Trigger of Light

In Los Angeles, browsing Chinatown one summer, I discovered — in a dim sandalwood-scented shop full of painted vases and antique scrolls — a book by D. T. Suzuki: Zen and Japanese Culture. It was a substantial hardback, printed on milky paper with a hefty scattering of illustrations: insects on withered leafs, brush-painted tigers, peach blossoms in snow, monkeys peering from bamboo, cloud-hidden huts of meditation masters. In the shop, a few joss sticks burned in a ray of light. A cat napped under a red and gold altar with antique photos over it. Tangerines glowed in their porcelain bowl on a carved mahogany table. The world seemed suddenly very old — and very new. In awe of the book’s content and illustrations, I purchased it (probably the most I’d ever spent on the printed word) and eagerly devoured every page.

Trigger of Light | Kyoto Journal

Article by John Brandi in Kyoto Journal.

Also this:

Among the grasses
an unknown flower
blooming white

—Masaoka Shiki (1869—1902)

Temples of Books

‘Temples of Books’ Is an Ode to the Grandeur and Democratic Ideals of Public Libraries


Lots of lovely images of libraries. I can almost smell the books!! Click on the link or on the image below…

Thinking in Centuries

In his new book, The Long View: Why We Need To Transform How the World Sees Time, BBC journalist Richard Fisher explains how this short-term mindset has come to dominate Western society, why that could spell disaster for our future, and explores historic and real world examples of those who are taking a long-term view.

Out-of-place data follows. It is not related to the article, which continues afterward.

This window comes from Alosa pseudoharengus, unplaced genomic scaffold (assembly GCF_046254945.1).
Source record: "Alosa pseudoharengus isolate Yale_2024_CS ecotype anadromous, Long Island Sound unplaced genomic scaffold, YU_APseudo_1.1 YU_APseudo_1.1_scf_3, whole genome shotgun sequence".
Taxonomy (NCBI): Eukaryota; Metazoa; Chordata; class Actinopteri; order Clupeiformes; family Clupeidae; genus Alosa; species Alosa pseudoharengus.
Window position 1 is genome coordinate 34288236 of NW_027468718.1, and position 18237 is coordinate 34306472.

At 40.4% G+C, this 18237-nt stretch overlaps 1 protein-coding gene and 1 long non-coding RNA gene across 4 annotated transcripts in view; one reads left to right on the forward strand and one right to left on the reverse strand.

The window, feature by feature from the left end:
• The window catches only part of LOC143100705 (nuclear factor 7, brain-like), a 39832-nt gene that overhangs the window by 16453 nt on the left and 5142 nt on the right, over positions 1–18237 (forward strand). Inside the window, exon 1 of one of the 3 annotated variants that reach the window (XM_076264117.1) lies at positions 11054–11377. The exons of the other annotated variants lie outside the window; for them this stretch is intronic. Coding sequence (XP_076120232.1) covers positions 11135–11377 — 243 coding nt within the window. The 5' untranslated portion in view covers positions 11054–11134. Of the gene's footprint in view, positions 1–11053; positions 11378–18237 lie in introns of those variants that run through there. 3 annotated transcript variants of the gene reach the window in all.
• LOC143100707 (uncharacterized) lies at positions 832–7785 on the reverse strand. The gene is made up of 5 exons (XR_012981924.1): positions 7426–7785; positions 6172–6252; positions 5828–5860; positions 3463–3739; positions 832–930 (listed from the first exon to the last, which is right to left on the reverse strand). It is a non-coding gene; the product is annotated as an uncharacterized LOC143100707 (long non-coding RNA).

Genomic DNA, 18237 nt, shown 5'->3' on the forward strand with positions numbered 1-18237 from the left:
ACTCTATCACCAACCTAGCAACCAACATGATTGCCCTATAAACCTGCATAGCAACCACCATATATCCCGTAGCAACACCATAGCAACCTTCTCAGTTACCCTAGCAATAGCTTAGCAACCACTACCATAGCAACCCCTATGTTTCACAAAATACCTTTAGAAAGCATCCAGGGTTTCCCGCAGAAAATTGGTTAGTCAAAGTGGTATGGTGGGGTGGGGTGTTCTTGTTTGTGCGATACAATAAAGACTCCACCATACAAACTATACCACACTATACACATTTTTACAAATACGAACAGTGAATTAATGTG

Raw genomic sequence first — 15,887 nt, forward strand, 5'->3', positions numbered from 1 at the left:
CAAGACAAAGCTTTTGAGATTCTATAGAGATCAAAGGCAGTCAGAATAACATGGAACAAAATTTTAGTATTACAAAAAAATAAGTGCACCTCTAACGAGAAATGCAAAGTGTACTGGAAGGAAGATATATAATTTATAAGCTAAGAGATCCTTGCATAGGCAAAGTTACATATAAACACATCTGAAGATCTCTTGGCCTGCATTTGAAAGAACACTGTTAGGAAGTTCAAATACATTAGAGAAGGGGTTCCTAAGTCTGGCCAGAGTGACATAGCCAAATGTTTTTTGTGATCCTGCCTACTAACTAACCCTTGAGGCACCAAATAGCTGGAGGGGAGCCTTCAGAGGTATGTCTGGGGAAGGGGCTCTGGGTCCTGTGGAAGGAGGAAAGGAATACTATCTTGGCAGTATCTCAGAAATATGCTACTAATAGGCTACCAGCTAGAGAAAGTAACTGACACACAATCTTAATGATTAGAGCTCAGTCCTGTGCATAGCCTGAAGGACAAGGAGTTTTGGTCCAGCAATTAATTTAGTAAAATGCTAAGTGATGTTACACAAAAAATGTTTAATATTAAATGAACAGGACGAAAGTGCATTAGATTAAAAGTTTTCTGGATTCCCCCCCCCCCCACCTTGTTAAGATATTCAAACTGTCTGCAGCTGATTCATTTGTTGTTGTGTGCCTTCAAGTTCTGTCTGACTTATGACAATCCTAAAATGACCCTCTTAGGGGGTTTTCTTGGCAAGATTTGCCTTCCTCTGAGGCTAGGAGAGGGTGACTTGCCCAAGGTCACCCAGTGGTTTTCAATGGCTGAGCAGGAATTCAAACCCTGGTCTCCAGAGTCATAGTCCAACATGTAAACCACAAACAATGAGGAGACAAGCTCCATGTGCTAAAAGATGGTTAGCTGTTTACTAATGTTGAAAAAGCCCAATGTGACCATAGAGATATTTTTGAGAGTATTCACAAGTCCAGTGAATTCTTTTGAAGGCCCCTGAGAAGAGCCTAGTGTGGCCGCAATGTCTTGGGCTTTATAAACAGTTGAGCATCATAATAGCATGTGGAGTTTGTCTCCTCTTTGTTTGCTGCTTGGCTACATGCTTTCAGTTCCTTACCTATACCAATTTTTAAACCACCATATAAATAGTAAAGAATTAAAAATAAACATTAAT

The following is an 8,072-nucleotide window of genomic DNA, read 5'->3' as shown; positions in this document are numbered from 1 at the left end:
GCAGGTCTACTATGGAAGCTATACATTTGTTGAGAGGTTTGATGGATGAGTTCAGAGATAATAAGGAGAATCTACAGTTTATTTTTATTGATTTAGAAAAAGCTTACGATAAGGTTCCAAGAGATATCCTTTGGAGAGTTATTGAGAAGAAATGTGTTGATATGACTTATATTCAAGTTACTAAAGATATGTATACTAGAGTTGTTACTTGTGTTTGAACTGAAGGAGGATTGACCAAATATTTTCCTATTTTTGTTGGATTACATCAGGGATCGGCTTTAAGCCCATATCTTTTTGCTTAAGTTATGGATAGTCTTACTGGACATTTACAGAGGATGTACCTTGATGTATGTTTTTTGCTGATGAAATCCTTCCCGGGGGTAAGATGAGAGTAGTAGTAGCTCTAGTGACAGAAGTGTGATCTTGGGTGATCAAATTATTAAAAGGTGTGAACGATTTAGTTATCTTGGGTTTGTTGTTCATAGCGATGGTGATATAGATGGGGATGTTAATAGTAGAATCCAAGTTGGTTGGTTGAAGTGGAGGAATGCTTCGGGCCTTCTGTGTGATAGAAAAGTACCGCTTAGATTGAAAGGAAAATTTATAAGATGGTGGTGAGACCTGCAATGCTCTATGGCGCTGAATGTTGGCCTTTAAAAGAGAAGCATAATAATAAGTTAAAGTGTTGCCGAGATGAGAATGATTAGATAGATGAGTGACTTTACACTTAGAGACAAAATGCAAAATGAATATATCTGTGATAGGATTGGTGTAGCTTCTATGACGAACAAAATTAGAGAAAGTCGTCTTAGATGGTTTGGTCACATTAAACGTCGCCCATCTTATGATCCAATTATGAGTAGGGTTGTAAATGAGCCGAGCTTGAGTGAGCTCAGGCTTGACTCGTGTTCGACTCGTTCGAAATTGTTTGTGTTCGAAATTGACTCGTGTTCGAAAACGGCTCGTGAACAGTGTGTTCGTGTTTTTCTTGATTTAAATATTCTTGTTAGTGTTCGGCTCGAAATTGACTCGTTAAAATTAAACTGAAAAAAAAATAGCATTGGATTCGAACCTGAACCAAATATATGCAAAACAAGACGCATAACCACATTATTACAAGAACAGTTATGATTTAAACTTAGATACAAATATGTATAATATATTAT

From the architects who began work on England’s Wells Cathedral in 1175 knowing that construction wouldn’t be complete until well after their deaths, to an experiment at an Australian laboratory still ongoing a century after it began, and the Indigenous tribes whose ways of life are centered on intergenerational links, Fisher argues what makes humans unique is our ability to learn from the past and envision the future.

We Can Start Thinking in Centuries


In the book Hopeland a character declares “orthopraxy not orthodoxy” and, later, “doing not believing”.

Orthodox is the combination of two Greek words. Ortho means correct or upright. Dox means belief or opinion. The correct belief. Orthopraxy combines ortho with the word praxy, which means action, doing, or practice. The right deed, the right practice. 

There is much orthodoxy on this planet and not enough orthopraxy. 

I will not become a good guitar player by believing that I am good, but through practice. I would go so far as to say it doesn’t really matter what I believe because it is only what I do that matters. Nobody should care what I believe. My actions (or practice), on the other hand, matter. Believing is easy, doing is hard, which is why we would rather believe than do. 

I think this applies to everything in life.


It draws on so many threads – music and art, climate justice, mysticism, electrical engineering, economics, gender politics – and has such a huge cast of finely drawn characters. By all rights, it should collapse under its own weight. I mean, seriously – who can write multi-page passages describing imaginary music and make it riveting?
Pluralistic: Ian McDonald’s “Hopeland” (30 May 2023)

Multi-page passages describing imaginary music and it’s riveting? Sounds like it might be the next book on my reading list. 

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